The Office’s Executive Producer Greg Daniels and Rainn Wilson held a conference call last week to answer questions about the show.
There are some really interesting stories in there! And just hearing Greg and Dwight goof on each other is entertainment in itself.
Following is an optimized transcript of the event, and it’s LONG. (That’s what she said.)
Thank you, NBC! :)
Question: With the sitcom sort of becoming a lost art, what is the key to making a good one like you’ve done with The Office?
Greg: Well, there’s the flip answer and the real answer, I guess. But, you know, I think it’s a lot about trying to be original and trying to be funny, and not being scared of also, you know, having some emotion in it or being real and taking the characters seriously. And developing a hit that was a hit in another country already.
Rainn: I think the multi-camera sitcom format, as it kind of petered out over the last couple of years, may just — we’re sticking to a — kind of tried and true formula.
And then the shows became more about the formula than about what the show was trying to say or trying to do. So it was more about a group of characters sitting in a common area.
Kind of — we’ve set up some punchlines and kind of making fun of each other. And it just got tired and worn out. And it just is — it’s the genre right now that needs some reinvention.
Question: If you could just continue on that for a minute because you were talking about how you want to be unique and different, and yet you also want to be funny?
I mean, you really did make some interesting — found a place along the spectrum here because if you had just done it with — as the British version with the very slow, dry humor, that wouldn’t have worked, right?
I mean, you found an American version which is a little sharper in the humor, a little quicker with the humor. Could you kind of talk about how you find that line?
Greg: Yeah, sure. Well I think the British version is really, really great and I actually love the British version. And they intentionally — when you look at the scripts for the British version, it’s — you know, they — I think they resemble the scripts for the American version.
But they made some decisions to really go very bleak with the production of it and it matched what they were trying to do which was to be very satiric and, you know, paint a very bleak picture of what this world was like.
And, you know, we had an aim to be more of a character comedy that was less satiric and more about the, you know, the ups and downs of the characters. And knowing that we were going to be on for a lot longer, you know, we wanted to see positive sides to the characters, too.
And I don’t think we really got it 100% right until the second season in terms of the mix and the tone, although I really like our first season. I think it’s really funny.
But, you know, once we started to have moments, you know, where — for example where, you know, Dwight is crushed at leaving his work or stuff like that, it kind of opens the characters up in a way where you feel a little bit more for them and you’re also, I think, uncertain as to what’s going to happen next because he might have a moment where you feel for them and then on the other hand, you might have a moment where they’re really just being played for laughs.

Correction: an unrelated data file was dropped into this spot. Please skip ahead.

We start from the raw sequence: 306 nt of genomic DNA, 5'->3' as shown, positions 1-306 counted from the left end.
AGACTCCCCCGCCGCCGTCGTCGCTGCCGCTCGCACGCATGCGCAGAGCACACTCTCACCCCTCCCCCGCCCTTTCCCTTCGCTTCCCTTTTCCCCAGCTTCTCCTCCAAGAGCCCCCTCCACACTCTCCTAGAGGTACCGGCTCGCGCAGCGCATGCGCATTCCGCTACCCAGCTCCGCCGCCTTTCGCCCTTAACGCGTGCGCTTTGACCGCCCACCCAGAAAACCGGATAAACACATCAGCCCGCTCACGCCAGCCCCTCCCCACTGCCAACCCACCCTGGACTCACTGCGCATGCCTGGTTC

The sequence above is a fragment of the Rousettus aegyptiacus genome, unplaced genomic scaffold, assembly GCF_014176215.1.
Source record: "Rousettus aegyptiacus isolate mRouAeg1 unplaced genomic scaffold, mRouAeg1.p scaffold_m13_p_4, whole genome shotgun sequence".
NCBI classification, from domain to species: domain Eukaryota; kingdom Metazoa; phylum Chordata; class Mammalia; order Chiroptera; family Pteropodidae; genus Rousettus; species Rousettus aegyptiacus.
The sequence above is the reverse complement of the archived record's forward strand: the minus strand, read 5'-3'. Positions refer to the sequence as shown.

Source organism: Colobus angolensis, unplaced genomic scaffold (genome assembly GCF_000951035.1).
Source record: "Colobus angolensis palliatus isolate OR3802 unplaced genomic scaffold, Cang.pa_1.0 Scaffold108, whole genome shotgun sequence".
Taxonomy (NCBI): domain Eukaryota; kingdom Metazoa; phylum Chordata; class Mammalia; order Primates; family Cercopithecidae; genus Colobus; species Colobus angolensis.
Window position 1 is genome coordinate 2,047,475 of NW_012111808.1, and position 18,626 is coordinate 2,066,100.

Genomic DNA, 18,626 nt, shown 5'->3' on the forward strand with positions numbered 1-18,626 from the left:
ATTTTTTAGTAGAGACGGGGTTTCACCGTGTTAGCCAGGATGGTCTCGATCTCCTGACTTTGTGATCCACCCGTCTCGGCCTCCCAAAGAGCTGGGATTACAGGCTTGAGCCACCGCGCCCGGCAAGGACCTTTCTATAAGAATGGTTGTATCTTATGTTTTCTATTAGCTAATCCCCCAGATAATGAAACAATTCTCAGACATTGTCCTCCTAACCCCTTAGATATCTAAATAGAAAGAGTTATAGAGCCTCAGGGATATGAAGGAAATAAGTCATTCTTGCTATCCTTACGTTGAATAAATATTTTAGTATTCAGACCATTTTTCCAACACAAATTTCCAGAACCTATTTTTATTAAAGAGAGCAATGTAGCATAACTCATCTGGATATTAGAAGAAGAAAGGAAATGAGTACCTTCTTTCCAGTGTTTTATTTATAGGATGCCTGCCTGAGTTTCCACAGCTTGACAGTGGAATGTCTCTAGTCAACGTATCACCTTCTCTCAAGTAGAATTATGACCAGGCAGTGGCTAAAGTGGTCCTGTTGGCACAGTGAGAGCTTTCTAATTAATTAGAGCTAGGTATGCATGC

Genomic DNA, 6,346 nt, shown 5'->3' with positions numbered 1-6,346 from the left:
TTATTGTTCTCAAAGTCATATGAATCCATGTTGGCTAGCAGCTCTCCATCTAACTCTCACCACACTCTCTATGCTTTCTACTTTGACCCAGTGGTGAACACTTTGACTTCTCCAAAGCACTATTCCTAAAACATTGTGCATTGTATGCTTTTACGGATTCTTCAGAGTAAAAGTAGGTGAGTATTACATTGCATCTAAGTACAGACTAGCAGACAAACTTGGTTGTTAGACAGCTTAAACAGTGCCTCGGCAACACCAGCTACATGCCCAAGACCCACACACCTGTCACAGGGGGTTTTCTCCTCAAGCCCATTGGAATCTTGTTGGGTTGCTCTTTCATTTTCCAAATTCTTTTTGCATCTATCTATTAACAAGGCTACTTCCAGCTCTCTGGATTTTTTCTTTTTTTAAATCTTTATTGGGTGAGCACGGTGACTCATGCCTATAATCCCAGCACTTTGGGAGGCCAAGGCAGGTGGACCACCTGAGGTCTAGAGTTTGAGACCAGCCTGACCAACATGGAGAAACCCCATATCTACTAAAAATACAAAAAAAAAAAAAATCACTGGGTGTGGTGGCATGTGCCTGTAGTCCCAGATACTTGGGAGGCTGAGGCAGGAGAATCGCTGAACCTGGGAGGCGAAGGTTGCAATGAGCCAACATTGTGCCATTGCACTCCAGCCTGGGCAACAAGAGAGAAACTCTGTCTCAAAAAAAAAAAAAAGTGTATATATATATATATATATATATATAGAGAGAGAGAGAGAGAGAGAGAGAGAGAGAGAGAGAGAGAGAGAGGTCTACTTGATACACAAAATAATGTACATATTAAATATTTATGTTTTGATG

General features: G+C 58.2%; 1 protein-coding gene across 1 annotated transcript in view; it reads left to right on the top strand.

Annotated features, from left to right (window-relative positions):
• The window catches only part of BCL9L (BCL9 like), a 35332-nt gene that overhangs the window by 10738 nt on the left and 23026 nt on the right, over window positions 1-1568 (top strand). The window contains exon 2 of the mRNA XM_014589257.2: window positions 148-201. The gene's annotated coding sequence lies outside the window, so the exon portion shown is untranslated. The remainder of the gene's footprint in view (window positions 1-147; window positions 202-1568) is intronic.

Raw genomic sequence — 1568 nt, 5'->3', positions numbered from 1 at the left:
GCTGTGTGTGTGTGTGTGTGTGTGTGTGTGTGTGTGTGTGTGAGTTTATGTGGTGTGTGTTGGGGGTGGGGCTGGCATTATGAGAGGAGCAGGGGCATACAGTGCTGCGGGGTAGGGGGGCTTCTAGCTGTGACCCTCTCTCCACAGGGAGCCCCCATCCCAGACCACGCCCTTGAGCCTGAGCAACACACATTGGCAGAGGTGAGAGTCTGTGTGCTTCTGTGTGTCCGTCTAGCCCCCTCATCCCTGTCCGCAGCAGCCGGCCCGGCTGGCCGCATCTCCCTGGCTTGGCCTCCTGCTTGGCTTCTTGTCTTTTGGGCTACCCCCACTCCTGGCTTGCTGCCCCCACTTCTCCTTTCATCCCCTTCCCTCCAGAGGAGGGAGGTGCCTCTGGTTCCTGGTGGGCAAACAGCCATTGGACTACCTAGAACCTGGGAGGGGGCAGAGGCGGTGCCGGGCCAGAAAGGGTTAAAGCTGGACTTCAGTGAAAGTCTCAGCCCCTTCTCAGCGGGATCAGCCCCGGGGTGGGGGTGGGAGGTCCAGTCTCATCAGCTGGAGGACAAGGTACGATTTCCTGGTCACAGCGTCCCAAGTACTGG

Question: Rainn, I’m sure you’ve been asked this before, but have you ever worked in an office — even if only as a temp when the, you know, the acting work got thin? And if so, what kind of office worker were you? Were you a Dwight or a Jim, or a Ryan, or what?
Rainn: Well I was kind of — I’ve worked in many offices before in my New York days of being a starving actor. I worked in a major New York charity as Assistant Office Manager and Special Events Coordinator. And I was also a Receptionist from the Pam Beesly mold at Kirshenbaum, Bond & Partners, an advertising agency in New York.
Question: And I didn’t expect that. So you were the office Pam?
Rainn: I was Pam. So I’ve done a lot of those things. I would — I guess, who was I closest to? I guess I was most like a Jim because my heart really wasn’t into it. So — but I was also very capable which is a lot like Jim, too.
I think Jim is very capable. So — but I don’t think they missed me. And then …
Question: I find a lot of creative people who go slightly mad when they’re in office or corporate jobs. What is your opinion about that or from your own personal experiences?
Rainn: This is Greg Daniels. I’m Greg Daniels. I created The Office. I’m so cool. This is Rainn Wilson. That’s a great question. Yeah. You know, we all go a little bit mad even in the office setting, about eight hours into sitting under those fluorescent lights on the set of The Office.
And surfing the web, and there’s only so many times you can check CNN.com to see if a bomb has gone off somewhere. We start to go a little bit stir crazy and things start to get out of hand. So I think that is true.
But recently we’ve kept ourselves entertained by doing Brian Baumgartner imitations and coaxing Ed Helms to do all of his imitations. He does an incredible Tom Brokaw and we love to have him say albondigas — the soup albondigas as Tom Brokaw and here’s my imitation of Ed Helms saying albondigas as Tom Brokaw.
Meanwhile, albondigas …
Greg: I think his Tom Brokaw is better than his Greg Daniels. I was going to say …
Rainn: Does he have a Greg Daniels?
Greg: No, you.
Rainn: Oh. And this is Greg.